Wednesday, November 30, 2016 by Caleb Pritchard

Commissioners Court tackles sanctuary communities, sexual assault in jail, and Trump

Uncertainty over federal immigration policy following the inauguration of President-elect Donald Trump nearly derailed plans to fight back against sexual assault in Travis County jails.

At its regular voting session on Tuesday, the Travis County Commissioners Court voted 3-2 to accept a reimbursement from the U.S. Department of Justice for holding inmates with illegal immigration status at the county jail.

The Travis County Sheriff’s Office applied for $400,955 from the Department of Justice’s State Criminal Alien Assistance Program (SCAAP) to cover the costs of holding the inmates between June 2014 and July 2015. During that time, 665 qualifying inmates spent at least four days in county custody.

In a memo to the court, Julie Cullen from the department’s Research and Planning division explained that the office planned to use $100,000 of the SCAAP reimbursement to pay for personnel costs. The remaining $300,955 will purchase additional security cameras at the Travis County Correctional Complex to comply with the Prison Rape Elimination Act.

On Tuesday, County Judge Sarah Eckhardt folded the acceptance of the reimbursement alongside other grants into a single item that was intended for the morning’s consent agenda vote.

However, Commissioner Gerald Daugherty asked to pull the item for discussion based on his concerns over the SCAAP money.

“I think it’s pertinent to consider what’s seeming to be something in this community about some sort of designation as a sanctuary community,” Daugherty said. He alluded to Trump’s campaign promise to deport millions of undocumented immigrants and block all federal money to jurisdictions that don’t play ball with Immigration and Customs Enforcement agents.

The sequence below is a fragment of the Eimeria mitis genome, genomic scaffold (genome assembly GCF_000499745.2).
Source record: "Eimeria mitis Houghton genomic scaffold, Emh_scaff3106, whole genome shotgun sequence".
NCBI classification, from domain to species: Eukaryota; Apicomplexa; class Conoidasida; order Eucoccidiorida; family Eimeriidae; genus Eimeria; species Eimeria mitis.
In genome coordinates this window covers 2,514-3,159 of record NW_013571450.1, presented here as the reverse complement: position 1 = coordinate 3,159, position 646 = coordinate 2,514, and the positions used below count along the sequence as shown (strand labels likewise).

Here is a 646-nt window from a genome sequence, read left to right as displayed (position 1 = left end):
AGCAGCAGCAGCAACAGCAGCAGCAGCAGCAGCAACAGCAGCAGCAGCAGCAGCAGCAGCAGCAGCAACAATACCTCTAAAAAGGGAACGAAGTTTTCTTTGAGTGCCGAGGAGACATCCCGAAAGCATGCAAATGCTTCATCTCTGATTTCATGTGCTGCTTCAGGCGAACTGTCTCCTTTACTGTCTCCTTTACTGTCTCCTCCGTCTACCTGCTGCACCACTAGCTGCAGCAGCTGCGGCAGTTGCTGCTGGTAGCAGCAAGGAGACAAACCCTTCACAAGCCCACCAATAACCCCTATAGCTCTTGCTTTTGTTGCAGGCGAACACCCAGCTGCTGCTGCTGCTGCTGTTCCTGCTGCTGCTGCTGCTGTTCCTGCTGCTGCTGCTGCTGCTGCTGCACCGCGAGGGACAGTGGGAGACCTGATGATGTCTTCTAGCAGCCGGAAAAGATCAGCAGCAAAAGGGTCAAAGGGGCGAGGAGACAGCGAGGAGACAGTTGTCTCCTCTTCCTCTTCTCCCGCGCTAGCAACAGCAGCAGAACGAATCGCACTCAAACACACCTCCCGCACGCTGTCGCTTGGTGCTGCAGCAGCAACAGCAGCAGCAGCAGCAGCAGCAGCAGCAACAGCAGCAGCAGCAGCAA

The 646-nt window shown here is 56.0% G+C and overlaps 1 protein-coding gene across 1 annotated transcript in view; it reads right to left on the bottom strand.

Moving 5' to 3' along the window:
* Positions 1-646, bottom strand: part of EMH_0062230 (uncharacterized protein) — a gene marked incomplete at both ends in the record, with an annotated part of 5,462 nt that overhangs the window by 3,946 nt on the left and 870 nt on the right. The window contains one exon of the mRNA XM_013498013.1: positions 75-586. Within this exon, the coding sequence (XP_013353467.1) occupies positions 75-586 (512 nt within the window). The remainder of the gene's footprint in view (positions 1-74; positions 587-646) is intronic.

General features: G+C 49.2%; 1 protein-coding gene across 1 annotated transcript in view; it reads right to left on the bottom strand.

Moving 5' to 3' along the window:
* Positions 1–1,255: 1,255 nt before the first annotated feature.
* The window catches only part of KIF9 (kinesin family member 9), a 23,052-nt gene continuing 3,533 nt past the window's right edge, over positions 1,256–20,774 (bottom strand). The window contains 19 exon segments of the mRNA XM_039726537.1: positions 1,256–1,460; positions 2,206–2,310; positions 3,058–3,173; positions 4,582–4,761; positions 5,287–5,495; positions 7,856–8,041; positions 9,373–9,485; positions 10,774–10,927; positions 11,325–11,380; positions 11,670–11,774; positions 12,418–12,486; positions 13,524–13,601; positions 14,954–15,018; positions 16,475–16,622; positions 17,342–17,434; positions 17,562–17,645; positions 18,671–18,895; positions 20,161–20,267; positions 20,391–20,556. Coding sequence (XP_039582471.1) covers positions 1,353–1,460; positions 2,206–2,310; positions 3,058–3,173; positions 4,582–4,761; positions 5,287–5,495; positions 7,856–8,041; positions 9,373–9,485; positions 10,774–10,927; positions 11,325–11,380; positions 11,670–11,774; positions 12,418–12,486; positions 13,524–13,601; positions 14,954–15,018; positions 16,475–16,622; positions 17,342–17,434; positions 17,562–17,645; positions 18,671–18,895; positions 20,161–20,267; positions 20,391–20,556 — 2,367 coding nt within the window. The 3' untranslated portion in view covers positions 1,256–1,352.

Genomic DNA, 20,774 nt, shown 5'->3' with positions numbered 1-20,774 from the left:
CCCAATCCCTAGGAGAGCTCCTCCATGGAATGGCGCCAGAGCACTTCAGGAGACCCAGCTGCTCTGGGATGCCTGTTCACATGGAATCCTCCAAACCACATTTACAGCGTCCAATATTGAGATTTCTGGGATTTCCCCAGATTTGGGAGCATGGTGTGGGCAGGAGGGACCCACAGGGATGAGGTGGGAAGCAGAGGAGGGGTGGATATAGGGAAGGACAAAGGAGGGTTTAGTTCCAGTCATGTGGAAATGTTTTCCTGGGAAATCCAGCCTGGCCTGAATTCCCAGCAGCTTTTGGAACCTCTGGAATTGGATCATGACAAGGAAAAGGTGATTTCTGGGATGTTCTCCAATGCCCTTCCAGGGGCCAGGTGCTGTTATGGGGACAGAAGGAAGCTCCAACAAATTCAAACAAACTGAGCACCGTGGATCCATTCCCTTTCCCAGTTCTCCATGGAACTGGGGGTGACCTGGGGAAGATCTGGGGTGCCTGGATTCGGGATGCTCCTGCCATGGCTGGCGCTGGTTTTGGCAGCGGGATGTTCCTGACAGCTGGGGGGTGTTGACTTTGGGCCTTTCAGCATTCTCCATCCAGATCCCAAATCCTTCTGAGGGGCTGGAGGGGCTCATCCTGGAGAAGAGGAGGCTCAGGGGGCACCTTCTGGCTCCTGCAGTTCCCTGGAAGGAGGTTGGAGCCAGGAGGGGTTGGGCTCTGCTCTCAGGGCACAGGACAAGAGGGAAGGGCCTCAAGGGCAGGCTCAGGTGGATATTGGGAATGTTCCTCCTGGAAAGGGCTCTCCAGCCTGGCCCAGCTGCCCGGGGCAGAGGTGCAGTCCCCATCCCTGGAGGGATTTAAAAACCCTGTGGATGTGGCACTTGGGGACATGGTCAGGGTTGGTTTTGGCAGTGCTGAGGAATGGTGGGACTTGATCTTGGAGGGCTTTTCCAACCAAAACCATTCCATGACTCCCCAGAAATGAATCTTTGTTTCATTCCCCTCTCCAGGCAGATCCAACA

In the past, the sheriff’s office has used the SCAAP money to offset costs related to the Secure Communities program, which required the county to hold undocumented immigrants in custody until they could be interrogated by ICE agents.

Though President Barack Obama modified that controversial program through an executive order in 2014, Sheriff-elect Sally Hernandez vowed during her campaign to deny any federal requests to detain potentially undocumented immigrants, effectively giving Travis County more of a claim to the title of “sanctuary community.”

“There are a number of grants that we have that, quite frankly, we depend on,” Daugherty warned, adding that the court could feel political pressure if it tries to dip into the General Fund to cover potential grant shortfalls.

On Tuesday evening, Commissioner Brigid Shea told the Austin Monitor that the plans to use the money to combat rape in jails did not faze her decision to vote against accepting the reimbursement. She said, “They’re going to dress it up in lots of different ways and try to make it uncomfortable for us to say ‘no,’ but I just want to make it clear that I want no part of it.”

Shea was joined in her opposition by Commissioner Margaret Gómez, who noted to the court that she understands the money will essentially pay back the county for costs already incurred. “However, the community that it has affected has a terrible taste in their mouth about this,” she said.

Ultimately, Shea and Gómez were defeated by commissioners Ron Davis and Daugherty as well as Eckhardt, who called the reimbursement a “gray area.”

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Key Players & Topics In This Article

Immigration and Customs Enforcement

Judge Sarah Eckhardt: Eckhardt was elected Travis County Judge in November 2014, after previously serving as the Precinct 2 County Commissioner.

Travis County Commissioners Court: The legislative body for Travis County. It includes representatives from the four Travis County Precincts, as well as the County Judge. The County Judge serves as the chair of the Court.

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